Governments, employers’ and workers’ organizations of the 183 member States of the International Labour Organization (ILO) are working on the development of the first international human rights instrument focusing on HIV/AIDS. The process began in 2007 with a decision of the ILO Governing Body to include a standard-setting item on HIV/AIDS on the agenda of the International Labour Conference (ILC). One of the main motivating factors for the new international labour standard was the stigma and discrimination that resulted in many jobs lost. It was decided that it was necessary to adopt an standard in order to increase the attention devoted to the subject at the national and international levels, to promote united action among the key actors on HIV/AIDS, and to increase the impact of the ILO Code of Practice on HIV/AIDS and the world of work developed by a tripartite group of experts and adopted by the ILO Governing Body in 2001.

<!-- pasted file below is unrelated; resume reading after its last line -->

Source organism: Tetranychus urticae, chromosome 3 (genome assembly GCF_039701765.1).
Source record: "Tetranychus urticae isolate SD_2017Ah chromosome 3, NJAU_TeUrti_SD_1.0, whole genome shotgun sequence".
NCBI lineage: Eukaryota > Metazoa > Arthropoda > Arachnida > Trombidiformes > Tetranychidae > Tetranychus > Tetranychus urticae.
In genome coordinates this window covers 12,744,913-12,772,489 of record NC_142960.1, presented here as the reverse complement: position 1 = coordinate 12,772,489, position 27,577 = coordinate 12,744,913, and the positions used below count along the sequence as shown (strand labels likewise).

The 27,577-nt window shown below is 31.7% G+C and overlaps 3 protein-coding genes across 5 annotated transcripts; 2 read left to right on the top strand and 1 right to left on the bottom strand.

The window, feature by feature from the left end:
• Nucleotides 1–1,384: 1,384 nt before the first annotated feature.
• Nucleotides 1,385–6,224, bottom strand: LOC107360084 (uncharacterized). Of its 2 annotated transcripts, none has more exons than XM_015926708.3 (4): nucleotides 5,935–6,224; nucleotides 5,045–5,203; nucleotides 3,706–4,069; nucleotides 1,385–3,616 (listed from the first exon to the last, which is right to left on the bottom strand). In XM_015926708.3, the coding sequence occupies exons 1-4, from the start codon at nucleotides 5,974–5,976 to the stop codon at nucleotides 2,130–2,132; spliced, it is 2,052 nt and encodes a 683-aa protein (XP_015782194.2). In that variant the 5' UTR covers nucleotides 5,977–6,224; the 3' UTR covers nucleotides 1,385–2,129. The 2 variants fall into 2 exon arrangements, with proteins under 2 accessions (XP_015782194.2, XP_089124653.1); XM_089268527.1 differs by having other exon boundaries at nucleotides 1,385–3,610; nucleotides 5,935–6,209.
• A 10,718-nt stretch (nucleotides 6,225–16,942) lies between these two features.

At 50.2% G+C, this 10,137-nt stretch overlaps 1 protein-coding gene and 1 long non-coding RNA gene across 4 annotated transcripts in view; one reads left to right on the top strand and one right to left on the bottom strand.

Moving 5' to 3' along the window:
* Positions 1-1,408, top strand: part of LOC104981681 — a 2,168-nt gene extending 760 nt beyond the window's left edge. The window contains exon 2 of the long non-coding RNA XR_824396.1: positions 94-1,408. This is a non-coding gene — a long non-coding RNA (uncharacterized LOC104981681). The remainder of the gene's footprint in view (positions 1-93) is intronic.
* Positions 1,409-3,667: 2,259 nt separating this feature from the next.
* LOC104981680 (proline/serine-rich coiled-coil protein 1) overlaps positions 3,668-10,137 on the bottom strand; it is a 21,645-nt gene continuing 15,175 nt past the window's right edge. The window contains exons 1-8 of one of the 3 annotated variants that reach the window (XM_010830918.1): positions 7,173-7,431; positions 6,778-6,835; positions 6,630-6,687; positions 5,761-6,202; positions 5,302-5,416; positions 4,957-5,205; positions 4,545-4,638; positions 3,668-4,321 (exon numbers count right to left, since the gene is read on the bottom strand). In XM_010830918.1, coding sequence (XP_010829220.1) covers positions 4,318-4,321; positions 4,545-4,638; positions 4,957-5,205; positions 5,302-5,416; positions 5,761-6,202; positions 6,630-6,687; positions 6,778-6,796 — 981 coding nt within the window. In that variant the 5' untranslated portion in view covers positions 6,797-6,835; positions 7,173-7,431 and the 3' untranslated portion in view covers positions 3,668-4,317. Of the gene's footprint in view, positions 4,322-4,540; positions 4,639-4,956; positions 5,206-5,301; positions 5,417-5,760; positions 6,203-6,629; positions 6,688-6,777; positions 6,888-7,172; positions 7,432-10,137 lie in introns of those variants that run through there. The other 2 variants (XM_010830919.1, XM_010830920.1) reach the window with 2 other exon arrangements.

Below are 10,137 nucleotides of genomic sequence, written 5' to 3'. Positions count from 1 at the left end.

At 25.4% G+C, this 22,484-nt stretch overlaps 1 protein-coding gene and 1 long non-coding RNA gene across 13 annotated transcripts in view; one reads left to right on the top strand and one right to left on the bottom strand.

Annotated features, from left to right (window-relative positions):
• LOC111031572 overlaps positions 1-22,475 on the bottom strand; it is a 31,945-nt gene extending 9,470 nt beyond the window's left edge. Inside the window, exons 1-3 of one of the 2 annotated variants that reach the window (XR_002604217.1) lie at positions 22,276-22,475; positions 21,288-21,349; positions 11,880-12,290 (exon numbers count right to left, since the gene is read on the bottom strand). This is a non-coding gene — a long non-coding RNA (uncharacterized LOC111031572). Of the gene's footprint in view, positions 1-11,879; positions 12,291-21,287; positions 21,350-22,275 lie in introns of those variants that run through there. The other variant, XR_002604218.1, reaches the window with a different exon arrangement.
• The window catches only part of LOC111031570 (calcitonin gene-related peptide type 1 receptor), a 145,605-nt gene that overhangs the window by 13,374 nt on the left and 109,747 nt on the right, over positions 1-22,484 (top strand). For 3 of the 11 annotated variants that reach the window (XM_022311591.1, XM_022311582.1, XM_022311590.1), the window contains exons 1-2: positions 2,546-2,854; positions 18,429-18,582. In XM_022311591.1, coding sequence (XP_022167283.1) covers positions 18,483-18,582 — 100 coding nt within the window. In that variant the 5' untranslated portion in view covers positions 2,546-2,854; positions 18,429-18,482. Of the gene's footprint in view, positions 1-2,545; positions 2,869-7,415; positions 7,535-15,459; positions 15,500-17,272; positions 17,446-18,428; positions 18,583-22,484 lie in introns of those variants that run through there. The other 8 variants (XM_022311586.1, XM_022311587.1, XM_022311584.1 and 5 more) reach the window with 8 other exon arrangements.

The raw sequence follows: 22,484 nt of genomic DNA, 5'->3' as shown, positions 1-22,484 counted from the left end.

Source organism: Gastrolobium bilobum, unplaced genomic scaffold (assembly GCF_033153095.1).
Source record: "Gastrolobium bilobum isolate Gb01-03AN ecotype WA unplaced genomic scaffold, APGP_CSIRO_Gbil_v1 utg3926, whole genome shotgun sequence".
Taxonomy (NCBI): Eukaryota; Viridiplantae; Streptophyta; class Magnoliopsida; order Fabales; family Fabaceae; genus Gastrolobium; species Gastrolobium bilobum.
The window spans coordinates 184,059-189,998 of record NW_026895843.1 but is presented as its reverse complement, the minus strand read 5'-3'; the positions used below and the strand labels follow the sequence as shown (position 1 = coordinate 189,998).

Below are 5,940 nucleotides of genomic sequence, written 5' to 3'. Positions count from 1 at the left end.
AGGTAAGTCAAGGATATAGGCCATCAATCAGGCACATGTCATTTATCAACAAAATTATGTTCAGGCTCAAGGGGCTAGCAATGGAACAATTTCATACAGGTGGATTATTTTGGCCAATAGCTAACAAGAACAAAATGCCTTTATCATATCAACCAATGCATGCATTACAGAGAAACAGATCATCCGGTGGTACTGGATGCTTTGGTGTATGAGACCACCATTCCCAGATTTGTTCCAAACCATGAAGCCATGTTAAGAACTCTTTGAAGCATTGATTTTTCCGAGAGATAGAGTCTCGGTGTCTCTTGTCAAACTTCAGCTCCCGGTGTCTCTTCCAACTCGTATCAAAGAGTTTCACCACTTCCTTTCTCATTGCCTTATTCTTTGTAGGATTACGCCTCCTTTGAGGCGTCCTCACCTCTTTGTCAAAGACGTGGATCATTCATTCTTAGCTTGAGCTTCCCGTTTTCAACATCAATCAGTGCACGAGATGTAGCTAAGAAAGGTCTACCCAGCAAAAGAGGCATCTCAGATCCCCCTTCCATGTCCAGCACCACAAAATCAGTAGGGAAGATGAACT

Since the beginning of the epidemic, almost 60 million people have been infected with HIV and 25 million have died of HIV-related causes. Today, more than 33 million people around the world are living with HIV. Significant progress has been made in expanding access to treatment, so that by the end of 2008 more than 4.7 million people had access to HIV treatment. While there is no cure for the HIV virus, early treatment and continued adherence to antiretroviral treatment can halt its progression, permitting people living with HIV to continue to work and live productive lives for an indefinite period of time. Nevertheless, efforts to prevent and reverse the spread of the pandemic must continue to be strengthened and expanded. The number of new HIV infections continues to outstrip the number of people in treatment – for every two people starting treatment, another five become infected with the virus.